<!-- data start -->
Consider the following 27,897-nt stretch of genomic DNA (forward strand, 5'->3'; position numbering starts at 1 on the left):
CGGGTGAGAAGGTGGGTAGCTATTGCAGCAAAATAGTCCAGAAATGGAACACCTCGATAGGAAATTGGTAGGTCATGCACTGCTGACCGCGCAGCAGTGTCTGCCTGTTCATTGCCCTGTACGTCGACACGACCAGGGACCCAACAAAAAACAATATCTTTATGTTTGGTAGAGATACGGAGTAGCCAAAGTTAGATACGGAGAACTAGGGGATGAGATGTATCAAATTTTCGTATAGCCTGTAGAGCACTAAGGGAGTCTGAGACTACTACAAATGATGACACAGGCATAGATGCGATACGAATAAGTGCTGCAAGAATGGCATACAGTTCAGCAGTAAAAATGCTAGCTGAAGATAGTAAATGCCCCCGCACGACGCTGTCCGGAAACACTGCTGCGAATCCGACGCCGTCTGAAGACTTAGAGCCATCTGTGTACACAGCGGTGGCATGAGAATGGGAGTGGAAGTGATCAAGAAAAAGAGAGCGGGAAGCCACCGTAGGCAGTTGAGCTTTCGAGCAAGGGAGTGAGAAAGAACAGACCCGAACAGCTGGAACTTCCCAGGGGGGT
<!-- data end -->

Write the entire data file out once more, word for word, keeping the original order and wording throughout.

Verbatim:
Consider the following 27,897-nt stretch of genomic DNA (forward strand, 5'->3'; position numbering starts at 1 on the left):
CGGGTGAGAAGGTGGGTAGCTATTGCAGCAAAATAGTCCAGAAATGGAACACCTCGATAGGAAATTGGTAGGTCATGCACTGCTGACCGCGCAGCAGTGTCTGCCTGTTCATTGCCCTGTACGTCGACACGACCAGGGACCCAACAAAAAACAATATCTTTATGTTTGGTAGAGATACGGAGTAGCCAAAGTTAGATACGGAGAACTAGGGGATGAGATGTATCAAATTTTCGTATAGCCTGTAGAGCACTAAGGGAGTCTGAGACTACTACAAATGATGACACAGGCATAGATGCGATACGAATAAGTGCTGCAAGAATGGCATACAGTTCAGCAGTAAAAATGCTAGCTGAAGATAGTAAATGCCCCCGCACGACGCTGTCCGGAAACACTGCTGCGAATCCGACGCCGTCTGAAGACTTAGAGCCATCTGTGTACACAGCGGTGGCATGAGAATGGGAGTGGAAGTGATCAAGAAAAAGAGAGCGGGAAGCCACCGTAGGCAGTTGAGCTTTCGAGCAAGGGAGTGAGAAAGAACAGACCCGAACAGCTGGAACTTCCCAGGGGGGT